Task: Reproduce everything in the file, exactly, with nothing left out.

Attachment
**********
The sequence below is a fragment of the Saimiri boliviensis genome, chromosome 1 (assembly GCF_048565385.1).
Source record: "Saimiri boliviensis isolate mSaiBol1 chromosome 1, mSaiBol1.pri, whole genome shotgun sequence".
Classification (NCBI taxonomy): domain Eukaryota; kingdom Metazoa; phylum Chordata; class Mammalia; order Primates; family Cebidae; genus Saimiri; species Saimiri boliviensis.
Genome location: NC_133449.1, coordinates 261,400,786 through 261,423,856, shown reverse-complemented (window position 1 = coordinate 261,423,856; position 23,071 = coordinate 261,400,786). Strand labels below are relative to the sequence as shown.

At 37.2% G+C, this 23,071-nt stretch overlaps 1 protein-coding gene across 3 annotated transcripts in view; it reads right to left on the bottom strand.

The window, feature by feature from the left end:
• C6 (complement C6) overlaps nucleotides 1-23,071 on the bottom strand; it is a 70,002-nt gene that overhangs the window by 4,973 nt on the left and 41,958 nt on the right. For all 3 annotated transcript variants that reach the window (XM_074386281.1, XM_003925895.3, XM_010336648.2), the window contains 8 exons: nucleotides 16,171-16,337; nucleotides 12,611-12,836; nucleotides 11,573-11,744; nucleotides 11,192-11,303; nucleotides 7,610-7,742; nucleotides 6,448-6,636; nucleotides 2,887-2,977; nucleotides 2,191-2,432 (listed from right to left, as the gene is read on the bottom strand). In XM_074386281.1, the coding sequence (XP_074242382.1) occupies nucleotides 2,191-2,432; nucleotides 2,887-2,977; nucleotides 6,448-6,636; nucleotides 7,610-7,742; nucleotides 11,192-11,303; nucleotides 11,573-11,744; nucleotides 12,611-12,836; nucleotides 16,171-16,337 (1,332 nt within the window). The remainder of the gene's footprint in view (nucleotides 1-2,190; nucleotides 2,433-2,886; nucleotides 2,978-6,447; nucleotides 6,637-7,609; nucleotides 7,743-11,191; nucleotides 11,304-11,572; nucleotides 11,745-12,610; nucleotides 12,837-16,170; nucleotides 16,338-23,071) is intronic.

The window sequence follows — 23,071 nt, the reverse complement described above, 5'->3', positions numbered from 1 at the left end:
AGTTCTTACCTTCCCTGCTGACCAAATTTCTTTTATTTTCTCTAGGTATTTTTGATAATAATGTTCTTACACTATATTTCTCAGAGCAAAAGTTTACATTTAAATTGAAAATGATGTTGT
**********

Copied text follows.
The sequence below is a fragment of the Saimiri boliviensis genome, chromosome 1 (assembly GCF_048565385.1).
Source record: "Saimiri boliviensis isolate mSaiBol1 chromosome 1, mSaiBol1.pri, whole genome shotgun sequence".
Classification (NCBI taxonomy): domain Eukaryota; kingdom Metazoa; phylum Chordata; class Mammalia; order Primates; family Cebidae; genus Saimiri; species Saimiri boliviensis.
Genome location: NC_133449.1, coordinates 261,400,786 through 261,423,856, shown reverse-complemented (window position 1 = coordinate 261,423,856; position 23,071 = coordinate 261,400,786). Strand labels below are relative to the sequence as shown.

At 37.2% G+C, this 23,071-nt stretch overlaps 1 protein-coding gene across 3 annotated transcripts in view; it reads right to left on the bottom strand.

The window, feature by feature from the left end:
• C6 (complement C6) overlaps nucleotides 1-23,071 on the bottom strand; it is a 70,002-nt gene that overhangs the window by 4,973 nt on the left and 41,958 nt on the right. For all 3 annotated transcript variants that reach the window (XM_074386281.1, XM_003925895.3, XM_010336648.2), the window contains 8 exons: nucleotides 16,171-16,337; nucleotides 12,611-12,836; nucleotides 11,573-11,744; nucleotides 11,192-11,303; nucleotides 7,610-7,742; nucleotides 6,448-6,636; nucleotides 2,887-2,977; nucleotides 2,191-2,432 (listed from right to left, as the gene is read on the bottom strand). In XM_074386281.1, the coding sequence (XP_074242382.1) occupies nucleotides 2,191-2,432; nucleotides 2,887-2,977; nucleotides 6,448-6,636; nucleotides 7,610-7,742; nucleotides 11,192-11,303; nucleotides 11,573-11,744; nucleotides 12,611-12,836; nucleotides 16,171-16,337 (1,332 nt within the window). The remainder of the gene's footprint in view (nucleotides 1-2,190; nucleotides 2,433-2,886; nucleotides 2,978-6,447; nucleotides 6,637-7,609; nucleotides 7,743-11,191; nucleotides 11,304-11,572; nucleotides 11,745-12,610; nucleotides 12,837-16,170; nucleotides 16,338-23,071) is intronic.

The window sequence follows — 23,071 nt, the reverse complement described above, 5'->3', positions numbered from 1 at the left end:
AGTTCTTACCTTCCCTGCTGACCAAATTTCTTTTATTTTCTCTAGGTATTTTTGATAATAATGTTCTTACACTATATTTCTCAGAGCAAAAGTTTACATTTAAATTGAAAATGATGTTGT